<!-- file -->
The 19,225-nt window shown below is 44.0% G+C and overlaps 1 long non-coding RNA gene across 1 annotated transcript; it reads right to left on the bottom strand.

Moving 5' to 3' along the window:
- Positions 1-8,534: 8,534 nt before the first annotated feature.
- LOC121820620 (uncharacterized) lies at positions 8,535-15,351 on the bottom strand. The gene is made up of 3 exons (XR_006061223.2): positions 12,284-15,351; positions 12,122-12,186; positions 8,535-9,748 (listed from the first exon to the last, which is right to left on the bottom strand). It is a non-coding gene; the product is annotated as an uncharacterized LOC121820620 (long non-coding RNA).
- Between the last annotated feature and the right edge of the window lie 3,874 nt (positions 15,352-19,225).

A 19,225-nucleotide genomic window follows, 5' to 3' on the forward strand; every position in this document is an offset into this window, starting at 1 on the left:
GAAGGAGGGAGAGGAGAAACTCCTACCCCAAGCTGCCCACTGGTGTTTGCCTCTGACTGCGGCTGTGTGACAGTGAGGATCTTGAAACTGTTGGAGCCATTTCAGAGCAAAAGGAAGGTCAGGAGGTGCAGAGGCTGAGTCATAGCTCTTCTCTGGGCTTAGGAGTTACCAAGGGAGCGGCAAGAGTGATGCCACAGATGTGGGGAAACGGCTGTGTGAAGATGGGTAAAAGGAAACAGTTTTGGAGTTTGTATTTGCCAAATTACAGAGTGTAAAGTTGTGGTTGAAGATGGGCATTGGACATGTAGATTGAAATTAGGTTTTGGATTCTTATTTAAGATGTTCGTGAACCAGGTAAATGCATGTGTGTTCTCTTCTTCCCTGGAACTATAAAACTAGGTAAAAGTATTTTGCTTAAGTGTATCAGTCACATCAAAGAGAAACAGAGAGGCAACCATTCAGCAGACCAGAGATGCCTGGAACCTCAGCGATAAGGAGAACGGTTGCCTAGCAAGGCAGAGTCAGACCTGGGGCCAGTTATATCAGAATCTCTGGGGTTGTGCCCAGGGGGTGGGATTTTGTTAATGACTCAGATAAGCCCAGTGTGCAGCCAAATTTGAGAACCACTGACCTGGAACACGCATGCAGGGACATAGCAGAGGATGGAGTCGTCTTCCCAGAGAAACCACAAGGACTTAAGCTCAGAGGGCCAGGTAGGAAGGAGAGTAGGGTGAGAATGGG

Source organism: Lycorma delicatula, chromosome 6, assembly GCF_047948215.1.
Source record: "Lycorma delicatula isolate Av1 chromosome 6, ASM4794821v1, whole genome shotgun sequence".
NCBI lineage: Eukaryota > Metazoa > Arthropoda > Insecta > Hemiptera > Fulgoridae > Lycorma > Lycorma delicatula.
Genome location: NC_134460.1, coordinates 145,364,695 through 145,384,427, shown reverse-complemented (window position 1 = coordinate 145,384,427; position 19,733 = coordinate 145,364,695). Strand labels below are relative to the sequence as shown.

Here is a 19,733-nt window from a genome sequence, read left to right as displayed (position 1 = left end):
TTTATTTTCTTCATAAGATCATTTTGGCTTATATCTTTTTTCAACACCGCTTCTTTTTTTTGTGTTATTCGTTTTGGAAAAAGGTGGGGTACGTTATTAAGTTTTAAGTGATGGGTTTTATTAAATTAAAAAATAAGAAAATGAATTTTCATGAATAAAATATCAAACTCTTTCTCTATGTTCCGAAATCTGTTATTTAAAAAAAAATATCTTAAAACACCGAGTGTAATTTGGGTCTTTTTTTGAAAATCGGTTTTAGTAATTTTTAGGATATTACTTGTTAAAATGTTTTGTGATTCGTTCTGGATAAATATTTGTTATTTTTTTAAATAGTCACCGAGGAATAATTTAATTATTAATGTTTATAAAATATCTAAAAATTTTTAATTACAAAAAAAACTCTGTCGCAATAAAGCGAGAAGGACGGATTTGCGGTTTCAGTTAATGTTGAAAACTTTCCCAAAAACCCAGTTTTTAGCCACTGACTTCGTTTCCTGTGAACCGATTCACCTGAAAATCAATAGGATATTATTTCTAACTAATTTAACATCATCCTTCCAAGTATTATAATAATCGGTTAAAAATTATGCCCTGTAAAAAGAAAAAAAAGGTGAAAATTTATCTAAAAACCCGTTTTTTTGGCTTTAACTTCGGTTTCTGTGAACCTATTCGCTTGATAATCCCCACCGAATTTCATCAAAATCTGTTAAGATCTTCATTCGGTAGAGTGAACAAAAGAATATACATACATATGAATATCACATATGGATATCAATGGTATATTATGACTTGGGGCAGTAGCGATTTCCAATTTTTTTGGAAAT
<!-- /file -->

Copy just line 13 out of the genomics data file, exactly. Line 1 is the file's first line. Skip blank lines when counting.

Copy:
TTTATTTTCTTCATAAGATCATTTTGGCTTATATCTTTTTTCAACACCGCTTCTTTTTTTTGTGTTATTCGTTTTGGAAAAAGGTGGGGTACGTTATTAAGTTTTAAGTGATGGGTTTTATTAAATTAAAAAATAAGAAAATGAATTTTCATGAATAAAATATCAAACTCTTTCTCTATGTTCCGAAATCTGTTATTTAAAAAAAAATATCTTAAAACACCGAGTGTAATTTGGGTCTTTTTTTGAAAATCGGTTTTAGTAATTTTTAGGATATTACTTGTTAAAATGTTTTGTGATTCGTTCTGGATAAATATTTGTTATTTTTTTAAATAGTCACCGAGGAATAATTTAATTATTAATGTTTATAAAATATCTAAAAATTTTTAATTACAAAAAAAACTCTGTCGCAATAAAGCGAGAAGGACGGATTTGCGGTTTCAGTTAATGTTGAAAACTTTCCCAAAAACCCAGTTTTTAGCCACTGACTTCGTTTCCTGTGAACCGATTCACCTGAAAATCAATAGGATATTATTTCTAACTAATTTAACATCATCCTTCCAAGTATTATAATAATCGGTTAAAAATTATGCCCTGTAAAAAGAAAAAAAAGGTGAAAATTTATCTAAAAACCCGTTTTTTTGGCTTTAACTTCGGTTTCTGTGAACCTATTCGCTTGATAATCCCCACCGAATTTCATCAAAATCTGTTAAGATCTTCATTCGGTAGAGTGAACAAAAGAATATACATACATATGAATATCACATATGGATATCAATGGTATATTATGACTTGGGGCAGTAGCGATTTCCAATTTTTTTGGAAAT